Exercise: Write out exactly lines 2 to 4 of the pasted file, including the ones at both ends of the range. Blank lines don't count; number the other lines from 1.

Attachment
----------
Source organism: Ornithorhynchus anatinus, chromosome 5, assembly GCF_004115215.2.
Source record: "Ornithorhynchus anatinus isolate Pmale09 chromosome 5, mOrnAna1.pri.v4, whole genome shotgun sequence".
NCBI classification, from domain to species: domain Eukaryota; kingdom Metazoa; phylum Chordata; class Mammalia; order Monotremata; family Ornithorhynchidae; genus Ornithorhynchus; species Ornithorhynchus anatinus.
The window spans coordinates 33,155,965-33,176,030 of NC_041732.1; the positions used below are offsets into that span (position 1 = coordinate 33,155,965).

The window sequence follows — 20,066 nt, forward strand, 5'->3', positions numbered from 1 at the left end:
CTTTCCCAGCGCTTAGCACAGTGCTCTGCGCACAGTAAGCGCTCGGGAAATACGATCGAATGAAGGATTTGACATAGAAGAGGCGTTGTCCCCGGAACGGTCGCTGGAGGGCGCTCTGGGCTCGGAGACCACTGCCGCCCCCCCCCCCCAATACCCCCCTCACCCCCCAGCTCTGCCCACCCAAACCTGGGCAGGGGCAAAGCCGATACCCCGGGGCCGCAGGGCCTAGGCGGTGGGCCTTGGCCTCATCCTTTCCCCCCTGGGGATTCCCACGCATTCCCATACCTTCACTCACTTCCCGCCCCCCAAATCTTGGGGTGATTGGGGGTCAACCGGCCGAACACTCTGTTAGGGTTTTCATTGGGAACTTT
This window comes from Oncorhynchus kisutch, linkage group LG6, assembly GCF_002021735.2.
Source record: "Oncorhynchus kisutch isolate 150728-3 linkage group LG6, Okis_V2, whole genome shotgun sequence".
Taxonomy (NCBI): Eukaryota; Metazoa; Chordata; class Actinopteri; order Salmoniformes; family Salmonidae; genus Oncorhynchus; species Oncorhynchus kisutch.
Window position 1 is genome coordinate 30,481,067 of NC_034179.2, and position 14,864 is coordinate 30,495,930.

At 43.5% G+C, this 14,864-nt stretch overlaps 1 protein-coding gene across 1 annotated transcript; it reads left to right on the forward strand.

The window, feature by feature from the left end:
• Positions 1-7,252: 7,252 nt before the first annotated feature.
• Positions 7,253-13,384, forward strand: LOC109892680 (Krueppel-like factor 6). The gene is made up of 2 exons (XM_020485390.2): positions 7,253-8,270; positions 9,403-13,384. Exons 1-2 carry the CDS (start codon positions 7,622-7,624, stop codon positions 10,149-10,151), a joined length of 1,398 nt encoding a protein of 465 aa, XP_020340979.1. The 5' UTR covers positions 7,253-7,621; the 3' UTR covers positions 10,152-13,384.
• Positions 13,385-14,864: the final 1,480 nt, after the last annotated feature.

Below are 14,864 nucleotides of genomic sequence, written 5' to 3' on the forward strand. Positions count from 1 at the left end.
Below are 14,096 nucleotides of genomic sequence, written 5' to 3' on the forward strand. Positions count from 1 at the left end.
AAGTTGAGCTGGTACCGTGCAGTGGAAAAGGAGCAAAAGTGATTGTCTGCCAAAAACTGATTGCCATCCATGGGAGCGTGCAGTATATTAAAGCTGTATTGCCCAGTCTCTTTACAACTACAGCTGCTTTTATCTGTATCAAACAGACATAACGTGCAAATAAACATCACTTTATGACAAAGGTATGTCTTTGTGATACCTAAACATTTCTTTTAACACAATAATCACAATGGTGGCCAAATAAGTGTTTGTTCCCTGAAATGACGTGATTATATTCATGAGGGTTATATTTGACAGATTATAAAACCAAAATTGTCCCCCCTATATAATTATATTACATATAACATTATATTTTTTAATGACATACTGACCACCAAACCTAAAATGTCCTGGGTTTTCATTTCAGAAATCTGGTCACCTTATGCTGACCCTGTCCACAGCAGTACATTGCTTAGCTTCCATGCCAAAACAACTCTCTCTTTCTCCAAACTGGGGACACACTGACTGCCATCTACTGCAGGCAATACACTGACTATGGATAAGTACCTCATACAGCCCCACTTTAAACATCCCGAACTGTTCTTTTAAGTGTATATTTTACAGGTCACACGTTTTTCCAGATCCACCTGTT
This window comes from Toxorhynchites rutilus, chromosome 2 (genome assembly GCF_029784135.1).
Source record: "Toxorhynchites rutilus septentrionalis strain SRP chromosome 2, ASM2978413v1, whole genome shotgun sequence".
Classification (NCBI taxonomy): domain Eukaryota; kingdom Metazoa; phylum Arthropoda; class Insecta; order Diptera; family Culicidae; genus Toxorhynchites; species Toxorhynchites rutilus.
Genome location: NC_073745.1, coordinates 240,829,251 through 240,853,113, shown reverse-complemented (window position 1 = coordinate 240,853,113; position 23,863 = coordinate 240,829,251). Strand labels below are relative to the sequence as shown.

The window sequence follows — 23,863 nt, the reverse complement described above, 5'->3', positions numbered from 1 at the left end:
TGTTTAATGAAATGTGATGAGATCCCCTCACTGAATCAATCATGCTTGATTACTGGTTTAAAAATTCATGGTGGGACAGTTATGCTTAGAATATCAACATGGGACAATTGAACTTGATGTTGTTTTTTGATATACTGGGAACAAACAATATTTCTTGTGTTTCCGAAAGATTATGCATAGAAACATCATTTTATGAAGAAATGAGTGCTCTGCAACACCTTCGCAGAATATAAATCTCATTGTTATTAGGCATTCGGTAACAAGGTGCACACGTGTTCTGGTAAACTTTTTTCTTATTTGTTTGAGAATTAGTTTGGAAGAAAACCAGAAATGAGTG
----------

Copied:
Source record: "Ornithorhynchus anatinus isolate Pmale09 chromosome 5, mOrnAna1.pri.v4, whole genome shotgun sequence".
NCBI classification, from domain to species: domain Eukaryota; kingdom Metazoa; phylum Chordata; class Mammalia; order Monotremata; family Ornithorhynchidae; genus Ornithorhynchus; species Ornithorhynchus anatinus.
The window spans coordinates 33,155,965-33,176,030 of NC_041732.1; the positions used below are offsets into that span (position 1 = coordinate 33,155,965).